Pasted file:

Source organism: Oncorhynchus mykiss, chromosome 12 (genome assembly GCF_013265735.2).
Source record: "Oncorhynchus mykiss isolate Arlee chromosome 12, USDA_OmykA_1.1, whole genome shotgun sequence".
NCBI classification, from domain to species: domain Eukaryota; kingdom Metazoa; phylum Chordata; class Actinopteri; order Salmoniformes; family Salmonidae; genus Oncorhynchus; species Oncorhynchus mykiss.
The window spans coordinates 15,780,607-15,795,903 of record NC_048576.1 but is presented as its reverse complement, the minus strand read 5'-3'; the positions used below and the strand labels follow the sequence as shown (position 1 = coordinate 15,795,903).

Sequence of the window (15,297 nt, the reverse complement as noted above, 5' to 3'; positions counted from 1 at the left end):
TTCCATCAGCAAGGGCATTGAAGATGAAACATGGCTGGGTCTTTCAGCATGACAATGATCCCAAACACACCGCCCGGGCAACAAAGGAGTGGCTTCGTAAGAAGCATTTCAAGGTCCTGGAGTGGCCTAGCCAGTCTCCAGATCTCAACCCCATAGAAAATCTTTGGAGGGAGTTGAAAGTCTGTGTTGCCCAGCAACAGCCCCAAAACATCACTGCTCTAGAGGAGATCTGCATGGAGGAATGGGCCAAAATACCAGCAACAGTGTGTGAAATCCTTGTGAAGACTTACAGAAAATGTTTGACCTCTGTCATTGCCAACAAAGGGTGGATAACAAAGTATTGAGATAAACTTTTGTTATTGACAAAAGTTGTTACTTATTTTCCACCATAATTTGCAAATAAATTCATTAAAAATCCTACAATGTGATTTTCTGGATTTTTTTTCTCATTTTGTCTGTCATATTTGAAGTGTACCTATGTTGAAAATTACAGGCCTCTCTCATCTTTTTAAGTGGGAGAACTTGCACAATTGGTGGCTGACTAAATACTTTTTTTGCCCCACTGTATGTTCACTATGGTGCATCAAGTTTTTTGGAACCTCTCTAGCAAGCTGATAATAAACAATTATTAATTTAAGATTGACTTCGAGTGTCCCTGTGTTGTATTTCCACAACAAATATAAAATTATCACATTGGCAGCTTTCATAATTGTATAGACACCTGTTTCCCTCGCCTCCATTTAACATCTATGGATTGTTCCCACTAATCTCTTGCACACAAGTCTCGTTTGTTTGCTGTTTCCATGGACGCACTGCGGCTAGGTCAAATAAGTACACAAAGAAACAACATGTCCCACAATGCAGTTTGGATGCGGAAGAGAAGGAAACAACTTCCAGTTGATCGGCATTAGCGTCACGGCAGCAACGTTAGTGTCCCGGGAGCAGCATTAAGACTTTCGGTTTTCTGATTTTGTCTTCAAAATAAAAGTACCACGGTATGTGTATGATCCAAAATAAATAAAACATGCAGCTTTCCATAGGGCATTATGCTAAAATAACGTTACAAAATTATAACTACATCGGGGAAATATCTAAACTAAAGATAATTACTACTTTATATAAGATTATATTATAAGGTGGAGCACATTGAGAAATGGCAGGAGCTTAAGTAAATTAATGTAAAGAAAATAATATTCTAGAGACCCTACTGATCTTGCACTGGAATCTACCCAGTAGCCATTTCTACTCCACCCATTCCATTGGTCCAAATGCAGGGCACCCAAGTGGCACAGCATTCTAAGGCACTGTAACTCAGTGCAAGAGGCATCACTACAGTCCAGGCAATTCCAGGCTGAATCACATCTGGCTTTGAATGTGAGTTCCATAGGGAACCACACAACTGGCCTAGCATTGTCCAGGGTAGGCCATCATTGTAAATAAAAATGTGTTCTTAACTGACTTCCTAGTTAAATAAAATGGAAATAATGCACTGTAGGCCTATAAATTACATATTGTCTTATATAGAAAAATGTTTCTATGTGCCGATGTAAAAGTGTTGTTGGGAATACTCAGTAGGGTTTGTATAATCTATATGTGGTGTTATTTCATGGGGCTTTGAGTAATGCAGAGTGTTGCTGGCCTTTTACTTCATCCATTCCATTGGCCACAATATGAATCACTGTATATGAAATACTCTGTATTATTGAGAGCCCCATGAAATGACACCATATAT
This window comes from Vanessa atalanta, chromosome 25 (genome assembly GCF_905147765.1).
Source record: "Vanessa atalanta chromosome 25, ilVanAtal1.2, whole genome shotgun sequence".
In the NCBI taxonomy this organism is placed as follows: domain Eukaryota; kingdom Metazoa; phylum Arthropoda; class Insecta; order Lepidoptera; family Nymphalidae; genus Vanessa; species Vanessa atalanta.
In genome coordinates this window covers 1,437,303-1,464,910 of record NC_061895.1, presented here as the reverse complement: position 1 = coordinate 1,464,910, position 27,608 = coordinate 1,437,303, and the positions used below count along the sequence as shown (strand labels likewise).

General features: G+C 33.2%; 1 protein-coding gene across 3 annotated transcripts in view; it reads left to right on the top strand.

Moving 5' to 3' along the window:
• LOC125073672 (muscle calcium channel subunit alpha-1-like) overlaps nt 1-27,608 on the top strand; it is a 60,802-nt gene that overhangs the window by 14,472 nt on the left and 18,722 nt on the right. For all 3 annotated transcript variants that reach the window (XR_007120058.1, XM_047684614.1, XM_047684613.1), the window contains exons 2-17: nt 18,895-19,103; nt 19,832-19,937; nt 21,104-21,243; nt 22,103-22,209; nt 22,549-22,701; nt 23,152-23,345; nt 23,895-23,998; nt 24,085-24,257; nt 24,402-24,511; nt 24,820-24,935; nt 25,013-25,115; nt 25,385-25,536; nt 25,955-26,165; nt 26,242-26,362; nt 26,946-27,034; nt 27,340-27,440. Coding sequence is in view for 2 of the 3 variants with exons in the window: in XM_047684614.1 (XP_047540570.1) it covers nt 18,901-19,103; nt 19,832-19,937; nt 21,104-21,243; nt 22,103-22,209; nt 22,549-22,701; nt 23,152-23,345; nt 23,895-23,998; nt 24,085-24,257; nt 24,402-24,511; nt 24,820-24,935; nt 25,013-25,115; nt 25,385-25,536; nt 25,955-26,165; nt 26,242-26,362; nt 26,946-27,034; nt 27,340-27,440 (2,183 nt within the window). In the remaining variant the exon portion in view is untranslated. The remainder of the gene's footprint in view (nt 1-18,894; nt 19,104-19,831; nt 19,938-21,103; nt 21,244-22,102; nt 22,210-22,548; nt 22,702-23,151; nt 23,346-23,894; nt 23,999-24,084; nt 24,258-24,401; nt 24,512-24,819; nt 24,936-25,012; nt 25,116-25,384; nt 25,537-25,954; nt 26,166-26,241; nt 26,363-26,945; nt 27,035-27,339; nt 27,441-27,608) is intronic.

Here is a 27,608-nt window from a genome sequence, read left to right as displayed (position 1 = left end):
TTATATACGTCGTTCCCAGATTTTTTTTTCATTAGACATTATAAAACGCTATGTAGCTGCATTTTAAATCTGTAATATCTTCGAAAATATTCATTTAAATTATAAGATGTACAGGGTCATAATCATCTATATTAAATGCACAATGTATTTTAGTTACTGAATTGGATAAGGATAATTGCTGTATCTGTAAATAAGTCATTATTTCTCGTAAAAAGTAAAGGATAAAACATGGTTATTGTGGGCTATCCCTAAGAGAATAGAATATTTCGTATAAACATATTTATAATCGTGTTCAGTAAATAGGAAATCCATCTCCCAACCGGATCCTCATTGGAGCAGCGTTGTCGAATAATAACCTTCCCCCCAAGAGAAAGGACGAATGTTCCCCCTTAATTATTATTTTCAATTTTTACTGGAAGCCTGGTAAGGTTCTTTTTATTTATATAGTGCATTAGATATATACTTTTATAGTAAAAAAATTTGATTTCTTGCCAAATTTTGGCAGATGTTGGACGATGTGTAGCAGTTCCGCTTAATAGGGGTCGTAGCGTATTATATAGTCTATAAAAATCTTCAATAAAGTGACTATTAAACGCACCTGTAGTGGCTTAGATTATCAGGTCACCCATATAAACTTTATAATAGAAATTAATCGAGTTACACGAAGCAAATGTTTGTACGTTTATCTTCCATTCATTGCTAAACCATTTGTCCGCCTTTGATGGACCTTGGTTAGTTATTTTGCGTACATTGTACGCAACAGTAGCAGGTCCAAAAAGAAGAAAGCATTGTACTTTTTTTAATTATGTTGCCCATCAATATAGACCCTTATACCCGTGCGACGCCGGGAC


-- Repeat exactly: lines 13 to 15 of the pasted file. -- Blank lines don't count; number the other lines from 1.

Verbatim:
• LOC125073672 (muscle calcium channel subunit alpha-1-like) overlaps nt 1-27,608 on the top strand; it is a 60,802-nt gene that overhangs the window by 14,472 nt on the left and 18,722 nt on the right. For all 3 annotated transcript variants that reach the window (XR_007120058.1, XM_047684614.1, XM_047684613.1), the window contains exons 2-17: nt 18,895-19,103; nt 19,832-19,937; nt 21,104-21,243; nt 22,103-22,209; nt 22,549-22,701; nt 23,152-23,345; nt 23,895-23,998; nt 24,085-24,257; nt 24,402-24,511; nt 24,820-24,935; nt 25,013-25,115; nt 25,385-25,536; nt 25,955-26,165; nt 26,242-26,362; nt 26,946-27,034; nt 27,340-27,440. Coding sequence is in view for 2 of the 3 variants with exons in the window: in XM_047684614.1 (XP_047540570.1) it covers nt 18,901-19,103; nt 19,832-19,937; nt 21,104-21,243; nt 22,103-22,209; nt 22,549-22,701; nt 23,152-23,345; nt 23,895-23,998; nt 24,085-24,257; nt 24,402-24,511; nt 24,820-24,935; nt 25,013-25,115; nt 25,385-25,536; nt 25,955-26,165; nt 26,242-26,362; nt 26,946-27,034; nt 27,340-27,440 (2,183 nt within the window). In the remaining variant the exon portion in view is untranslated. The remainder of the gene's footprint in view (nt 1-18,894; nt 19,104-19,831; nt 19,938-21,103; nt 21,244-22,102; nt 22,210-22,548; nt 22,702-23,151; nt 23,346-23,894; nt 23,999-24,084; nt 24,258-24,401; nt 24,512-24,819; nt 24,936-25,012; nt 25,116-25,384; nt 25,537-25,954; nt 26,166-26,241; nt 26,363-26,945; nt 27,035-27,339; nt 27,441-27,608) is intronic.

Here is a 27,608-nt window from a genome sequence, read left to right as displayed (position 1 = left end):
TTATATACGTCGTTCCCAGATTTTTTTTTCATTAGACATTATAAAACGCTATGTAGCTGCATTTTAAATCTGTAATATCTTCGAAAATATTCATTTAAATTATAAGATGTACAGGGTCATAATCATCTATATTAAATGCACAATGTATTTTAGTTACTGAATTGGATAAGGATAATTGCTGTATCTGTAAATAAGTCATTATTTCTCGTAAAAAGTAAAGGATAAAACATGGTTATTGTGGGCTATCCCTAAGAGAATAGAATATTTCGTATAAACATATTTATAATCGTGTTCAGTAAATAGGAAATCCATCTCCCAACCGGATCCTCATTGGAGCAGCGTTGTCGAATAATAACCTTCCCCCCAAGAGAAAGGACGAATGTTCCCCCTTAATTATTATTTTCAATTTTTACTGGAAGCCTGGTAAGGTTCTTTTTATTTATATAGTGCATTAGATATATACTTTTATAGTAAAAAAATTTGATTTCTTGCCAAATTTTGGCAGATGTTGGACGATGTGTAGCAGTTCCGCTTAATAGGGGTCGTAGCGTATTATATAGTCTATAAAAATCTTCAATAAAGTGACTATTAAACGCACCTGTAGTGGCTTAGATTATCAGGTCACCCATATAAACTTTATAATAGAAATTAATCGAGTTACACGAAGCAAATGTTTGTACGTTTATCTTCCATTCATTGCTAAACCATTTGTCCGCCTTTGATGGACCTTGGTTAGTTATTTTGCGTACATTGTACGCAACAGTAGCAGGTCCAAAAAGAAGAAAGCATTGTACTTTTTTTAATTATGTTGCCCATCAATATAGACCCTTATACCCGTGCGACGCCGGGAC